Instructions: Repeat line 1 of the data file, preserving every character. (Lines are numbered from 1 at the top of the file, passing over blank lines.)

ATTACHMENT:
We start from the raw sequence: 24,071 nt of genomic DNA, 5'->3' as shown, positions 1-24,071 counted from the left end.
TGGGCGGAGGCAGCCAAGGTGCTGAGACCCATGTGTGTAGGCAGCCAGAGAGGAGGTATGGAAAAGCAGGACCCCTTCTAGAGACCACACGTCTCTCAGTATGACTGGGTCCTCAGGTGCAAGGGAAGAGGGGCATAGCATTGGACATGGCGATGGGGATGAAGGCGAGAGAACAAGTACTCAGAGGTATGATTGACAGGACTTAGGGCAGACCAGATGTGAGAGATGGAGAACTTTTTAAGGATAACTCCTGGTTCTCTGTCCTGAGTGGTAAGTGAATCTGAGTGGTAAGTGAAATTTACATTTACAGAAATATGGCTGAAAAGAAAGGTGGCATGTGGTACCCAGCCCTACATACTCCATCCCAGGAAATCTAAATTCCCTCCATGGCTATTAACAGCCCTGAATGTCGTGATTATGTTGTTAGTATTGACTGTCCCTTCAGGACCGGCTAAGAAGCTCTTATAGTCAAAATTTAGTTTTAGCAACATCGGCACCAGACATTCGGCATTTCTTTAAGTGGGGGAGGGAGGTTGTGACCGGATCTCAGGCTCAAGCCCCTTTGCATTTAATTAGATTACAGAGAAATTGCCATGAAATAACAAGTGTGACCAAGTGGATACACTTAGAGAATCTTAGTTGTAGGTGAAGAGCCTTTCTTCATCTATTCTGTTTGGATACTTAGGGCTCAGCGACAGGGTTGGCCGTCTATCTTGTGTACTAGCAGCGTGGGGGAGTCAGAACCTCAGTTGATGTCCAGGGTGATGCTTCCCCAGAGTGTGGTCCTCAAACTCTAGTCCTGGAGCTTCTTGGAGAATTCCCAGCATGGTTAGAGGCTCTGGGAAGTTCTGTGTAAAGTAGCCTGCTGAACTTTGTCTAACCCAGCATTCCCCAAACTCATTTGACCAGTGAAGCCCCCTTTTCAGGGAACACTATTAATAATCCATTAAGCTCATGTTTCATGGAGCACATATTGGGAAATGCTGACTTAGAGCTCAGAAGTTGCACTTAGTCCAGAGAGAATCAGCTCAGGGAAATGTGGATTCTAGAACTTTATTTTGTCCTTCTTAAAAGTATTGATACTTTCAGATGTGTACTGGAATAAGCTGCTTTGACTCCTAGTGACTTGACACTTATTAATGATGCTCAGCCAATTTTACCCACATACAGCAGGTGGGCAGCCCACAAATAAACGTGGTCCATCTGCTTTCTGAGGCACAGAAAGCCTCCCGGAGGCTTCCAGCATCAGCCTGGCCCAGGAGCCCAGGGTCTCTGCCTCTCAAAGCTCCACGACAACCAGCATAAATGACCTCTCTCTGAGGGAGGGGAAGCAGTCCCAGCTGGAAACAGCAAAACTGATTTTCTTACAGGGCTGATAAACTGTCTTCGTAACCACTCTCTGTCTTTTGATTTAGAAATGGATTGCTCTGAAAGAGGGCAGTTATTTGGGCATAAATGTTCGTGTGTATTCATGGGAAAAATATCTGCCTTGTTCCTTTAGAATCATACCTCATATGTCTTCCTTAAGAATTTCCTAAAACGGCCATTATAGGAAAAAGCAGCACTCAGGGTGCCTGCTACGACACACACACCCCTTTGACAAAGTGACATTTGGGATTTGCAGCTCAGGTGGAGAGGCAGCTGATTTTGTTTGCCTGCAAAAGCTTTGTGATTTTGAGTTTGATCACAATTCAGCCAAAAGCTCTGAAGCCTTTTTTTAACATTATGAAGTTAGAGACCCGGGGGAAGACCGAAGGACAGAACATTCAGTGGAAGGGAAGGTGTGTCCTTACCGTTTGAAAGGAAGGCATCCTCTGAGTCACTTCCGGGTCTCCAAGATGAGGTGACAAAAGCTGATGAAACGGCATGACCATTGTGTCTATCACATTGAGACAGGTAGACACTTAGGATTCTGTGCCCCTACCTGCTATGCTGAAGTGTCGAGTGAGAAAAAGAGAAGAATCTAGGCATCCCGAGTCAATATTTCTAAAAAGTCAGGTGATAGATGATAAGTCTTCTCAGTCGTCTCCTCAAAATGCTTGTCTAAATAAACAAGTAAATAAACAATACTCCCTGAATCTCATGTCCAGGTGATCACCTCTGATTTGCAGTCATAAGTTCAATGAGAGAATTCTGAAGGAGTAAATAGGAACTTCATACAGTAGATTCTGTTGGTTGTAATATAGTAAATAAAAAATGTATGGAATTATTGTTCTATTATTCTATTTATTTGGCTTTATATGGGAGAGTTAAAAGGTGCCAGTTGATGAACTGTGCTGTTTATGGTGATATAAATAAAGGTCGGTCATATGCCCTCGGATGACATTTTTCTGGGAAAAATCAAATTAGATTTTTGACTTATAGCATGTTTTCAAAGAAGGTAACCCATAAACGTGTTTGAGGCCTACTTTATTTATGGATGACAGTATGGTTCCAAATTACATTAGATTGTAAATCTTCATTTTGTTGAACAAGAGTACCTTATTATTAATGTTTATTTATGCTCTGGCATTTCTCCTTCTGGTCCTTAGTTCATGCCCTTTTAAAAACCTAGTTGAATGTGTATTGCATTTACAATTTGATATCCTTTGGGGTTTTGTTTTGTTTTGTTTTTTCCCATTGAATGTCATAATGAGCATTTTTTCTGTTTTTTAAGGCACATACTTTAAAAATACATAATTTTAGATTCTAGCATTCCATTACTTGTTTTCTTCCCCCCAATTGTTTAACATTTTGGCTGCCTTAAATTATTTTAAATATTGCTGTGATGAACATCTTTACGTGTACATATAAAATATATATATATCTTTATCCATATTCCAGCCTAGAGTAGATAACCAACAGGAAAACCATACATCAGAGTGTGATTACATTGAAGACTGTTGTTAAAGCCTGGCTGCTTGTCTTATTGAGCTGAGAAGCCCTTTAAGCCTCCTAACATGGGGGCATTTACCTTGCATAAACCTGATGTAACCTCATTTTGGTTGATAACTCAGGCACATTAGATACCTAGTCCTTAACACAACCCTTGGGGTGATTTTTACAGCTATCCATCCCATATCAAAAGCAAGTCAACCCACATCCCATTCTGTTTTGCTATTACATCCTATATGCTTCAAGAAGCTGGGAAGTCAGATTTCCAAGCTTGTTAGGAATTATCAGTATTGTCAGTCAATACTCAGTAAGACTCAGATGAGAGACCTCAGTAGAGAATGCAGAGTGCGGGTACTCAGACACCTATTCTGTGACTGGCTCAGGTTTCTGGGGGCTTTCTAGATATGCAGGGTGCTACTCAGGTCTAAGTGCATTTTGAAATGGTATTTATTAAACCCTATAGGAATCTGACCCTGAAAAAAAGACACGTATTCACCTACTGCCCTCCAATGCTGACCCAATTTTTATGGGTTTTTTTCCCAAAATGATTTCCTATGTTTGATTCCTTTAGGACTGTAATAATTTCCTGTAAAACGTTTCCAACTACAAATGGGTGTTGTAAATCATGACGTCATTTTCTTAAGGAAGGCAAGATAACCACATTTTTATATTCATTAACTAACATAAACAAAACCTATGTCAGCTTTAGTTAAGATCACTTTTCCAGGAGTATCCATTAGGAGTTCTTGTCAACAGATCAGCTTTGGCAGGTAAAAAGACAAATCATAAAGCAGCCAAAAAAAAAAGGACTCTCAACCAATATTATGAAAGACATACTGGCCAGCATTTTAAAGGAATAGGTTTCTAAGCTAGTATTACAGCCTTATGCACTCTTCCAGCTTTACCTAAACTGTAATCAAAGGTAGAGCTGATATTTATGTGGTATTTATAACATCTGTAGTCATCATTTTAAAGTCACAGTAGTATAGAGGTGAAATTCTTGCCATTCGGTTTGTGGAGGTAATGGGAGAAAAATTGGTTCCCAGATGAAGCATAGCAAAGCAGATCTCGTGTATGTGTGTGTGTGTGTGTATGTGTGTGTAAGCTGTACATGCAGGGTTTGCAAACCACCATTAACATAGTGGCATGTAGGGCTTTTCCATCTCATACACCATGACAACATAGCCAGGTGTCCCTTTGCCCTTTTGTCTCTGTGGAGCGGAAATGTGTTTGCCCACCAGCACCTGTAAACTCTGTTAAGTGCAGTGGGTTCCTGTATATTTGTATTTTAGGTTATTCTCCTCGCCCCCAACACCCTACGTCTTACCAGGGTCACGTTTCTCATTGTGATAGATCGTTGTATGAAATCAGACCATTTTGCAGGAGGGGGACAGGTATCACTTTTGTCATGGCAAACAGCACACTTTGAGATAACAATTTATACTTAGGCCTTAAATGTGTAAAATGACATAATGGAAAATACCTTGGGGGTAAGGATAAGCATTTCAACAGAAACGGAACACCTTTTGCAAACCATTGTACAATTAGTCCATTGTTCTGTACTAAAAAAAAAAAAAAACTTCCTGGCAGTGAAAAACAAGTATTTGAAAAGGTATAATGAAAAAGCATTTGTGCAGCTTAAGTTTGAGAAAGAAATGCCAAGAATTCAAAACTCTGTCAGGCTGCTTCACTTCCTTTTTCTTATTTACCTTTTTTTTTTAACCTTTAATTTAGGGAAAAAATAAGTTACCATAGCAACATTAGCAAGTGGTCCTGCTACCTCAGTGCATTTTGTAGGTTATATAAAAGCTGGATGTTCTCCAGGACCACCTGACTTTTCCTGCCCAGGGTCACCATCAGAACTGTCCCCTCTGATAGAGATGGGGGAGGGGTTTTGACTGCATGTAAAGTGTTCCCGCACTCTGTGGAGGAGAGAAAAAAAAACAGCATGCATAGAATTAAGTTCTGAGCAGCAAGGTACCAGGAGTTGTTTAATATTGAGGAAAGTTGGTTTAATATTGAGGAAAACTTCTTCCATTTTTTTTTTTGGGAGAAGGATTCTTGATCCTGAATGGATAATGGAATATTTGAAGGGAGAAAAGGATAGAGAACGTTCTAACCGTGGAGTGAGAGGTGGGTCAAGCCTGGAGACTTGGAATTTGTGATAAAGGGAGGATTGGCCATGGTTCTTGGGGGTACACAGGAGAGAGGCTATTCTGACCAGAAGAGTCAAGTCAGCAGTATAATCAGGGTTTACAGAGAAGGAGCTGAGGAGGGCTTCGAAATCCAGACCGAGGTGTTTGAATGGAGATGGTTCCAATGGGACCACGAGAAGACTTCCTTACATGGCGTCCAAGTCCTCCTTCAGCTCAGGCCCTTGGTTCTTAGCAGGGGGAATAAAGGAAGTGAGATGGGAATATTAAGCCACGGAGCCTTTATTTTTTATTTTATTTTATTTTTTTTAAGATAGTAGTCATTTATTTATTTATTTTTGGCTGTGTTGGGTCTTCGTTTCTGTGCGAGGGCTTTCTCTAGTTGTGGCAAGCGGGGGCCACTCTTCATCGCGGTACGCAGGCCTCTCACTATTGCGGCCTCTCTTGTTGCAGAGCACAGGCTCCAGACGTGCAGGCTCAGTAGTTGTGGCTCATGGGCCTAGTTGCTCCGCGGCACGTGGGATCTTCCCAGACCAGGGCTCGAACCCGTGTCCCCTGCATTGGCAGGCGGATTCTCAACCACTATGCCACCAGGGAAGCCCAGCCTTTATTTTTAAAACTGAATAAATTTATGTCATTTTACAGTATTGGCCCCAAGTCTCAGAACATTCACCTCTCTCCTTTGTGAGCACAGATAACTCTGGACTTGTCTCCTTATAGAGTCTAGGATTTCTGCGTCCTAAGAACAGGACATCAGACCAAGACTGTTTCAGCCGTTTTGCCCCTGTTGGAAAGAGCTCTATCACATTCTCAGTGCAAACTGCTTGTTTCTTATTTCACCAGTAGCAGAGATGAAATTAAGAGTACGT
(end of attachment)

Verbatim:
We start from the raw sequence: 24,071 nt of genomic DNA, 5'->3' as shown, positions 1-24,071 counted from the left end.